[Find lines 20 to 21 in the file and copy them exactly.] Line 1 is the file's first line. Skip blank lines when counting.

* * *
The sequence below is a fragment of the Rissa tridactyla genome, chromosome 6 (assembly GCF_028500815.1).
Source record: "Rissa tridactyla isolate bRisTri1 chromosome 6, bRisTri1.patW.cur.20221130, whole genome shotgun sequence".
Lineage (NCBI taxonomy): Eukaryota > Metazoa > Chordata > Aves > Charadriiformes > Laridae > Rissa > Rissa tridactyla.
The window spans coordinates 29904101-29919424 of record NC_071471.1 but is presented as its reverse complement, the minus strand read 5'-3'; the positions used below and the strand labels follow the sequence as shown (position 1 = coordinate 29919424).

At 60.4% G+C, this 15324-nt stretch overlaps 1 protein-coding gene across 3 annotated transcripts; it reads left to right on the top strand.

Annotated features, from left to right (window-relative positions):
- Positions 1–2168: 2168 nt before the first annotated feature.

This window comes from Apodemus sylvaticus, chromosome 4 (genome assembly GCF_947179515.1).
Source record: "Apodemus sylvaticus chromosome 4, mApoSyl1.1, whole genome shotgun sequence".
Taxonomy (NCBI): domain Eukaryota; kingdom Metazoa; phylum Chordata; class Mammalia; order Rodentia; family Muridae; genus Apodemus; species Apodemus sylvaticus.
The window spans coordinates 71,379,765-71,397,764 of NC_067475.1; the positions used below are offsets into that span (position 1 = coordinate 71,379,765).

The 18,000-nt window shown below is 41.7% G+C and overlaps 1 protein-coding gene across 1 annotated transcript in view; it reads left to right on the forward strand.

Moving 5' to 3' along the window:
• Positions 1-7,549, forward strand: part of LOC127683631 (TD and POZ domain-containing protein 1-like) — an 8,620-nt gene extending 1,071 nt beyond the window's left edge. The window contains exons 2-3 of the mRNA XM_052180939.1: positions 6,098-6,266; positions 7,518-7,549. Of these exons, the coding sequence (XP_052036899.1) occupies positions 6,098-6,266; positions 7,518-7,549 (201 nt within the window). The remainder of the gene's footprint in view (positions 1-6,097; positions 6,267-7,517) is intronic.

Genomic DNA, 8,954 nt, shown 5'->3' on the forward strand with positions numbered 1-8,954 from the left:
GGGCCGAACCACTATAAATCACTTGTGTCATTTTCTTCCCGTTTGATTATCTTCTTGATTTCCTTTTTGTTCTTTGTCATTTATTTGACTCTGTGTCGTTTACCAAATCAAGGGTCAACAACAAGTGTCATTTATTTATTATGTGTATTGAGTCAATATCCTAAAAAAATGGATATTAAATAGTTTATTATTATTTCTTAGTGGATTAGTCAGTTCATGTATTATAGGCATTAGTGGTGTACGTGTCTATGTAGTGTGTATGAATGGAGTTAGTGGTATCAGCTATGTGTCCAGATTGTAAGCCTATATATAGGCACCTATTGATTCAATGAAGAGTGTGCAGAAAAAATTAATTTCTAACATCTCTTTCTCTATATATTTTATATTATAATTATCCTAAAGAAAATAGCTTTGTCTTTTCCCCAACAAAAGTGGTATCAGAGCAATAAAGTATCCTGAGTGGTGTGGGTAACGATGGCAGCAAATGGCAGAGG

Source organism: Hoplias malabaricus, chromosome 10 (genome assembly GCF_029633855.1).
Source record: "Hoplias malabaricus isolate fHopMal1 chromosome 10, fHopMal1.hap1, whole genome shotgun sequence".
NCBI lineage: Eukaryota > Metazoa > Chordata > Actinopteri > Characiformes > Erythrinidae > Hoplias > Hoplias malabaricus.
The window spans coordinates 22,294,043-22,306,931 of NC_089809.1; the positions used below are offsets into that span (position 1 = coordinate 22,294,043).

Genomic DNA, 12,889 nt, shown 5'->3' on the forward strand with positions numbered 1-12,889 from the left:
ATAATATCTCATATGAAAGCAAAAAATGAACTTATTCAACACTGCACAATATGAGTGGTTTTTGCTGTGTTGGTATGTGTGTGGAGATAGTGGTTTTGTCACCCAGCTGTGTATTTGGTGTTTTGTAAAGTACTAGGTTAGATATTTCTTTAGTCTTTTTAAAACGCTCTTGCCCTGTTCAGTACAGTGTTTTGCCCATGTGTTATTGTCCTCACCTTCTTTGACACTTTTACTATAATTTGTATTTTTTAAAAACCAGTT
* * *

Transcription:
The window spans coordinates 22,294,043-22,306,931 of NC_089809.1; the positions used below are offsets into that span (position 1 = coordinate 22,294,043).

Genomic DNA, 12,889 nt, shown 5'->3' on the forward strand with positions numbered 1-12,889 from the left: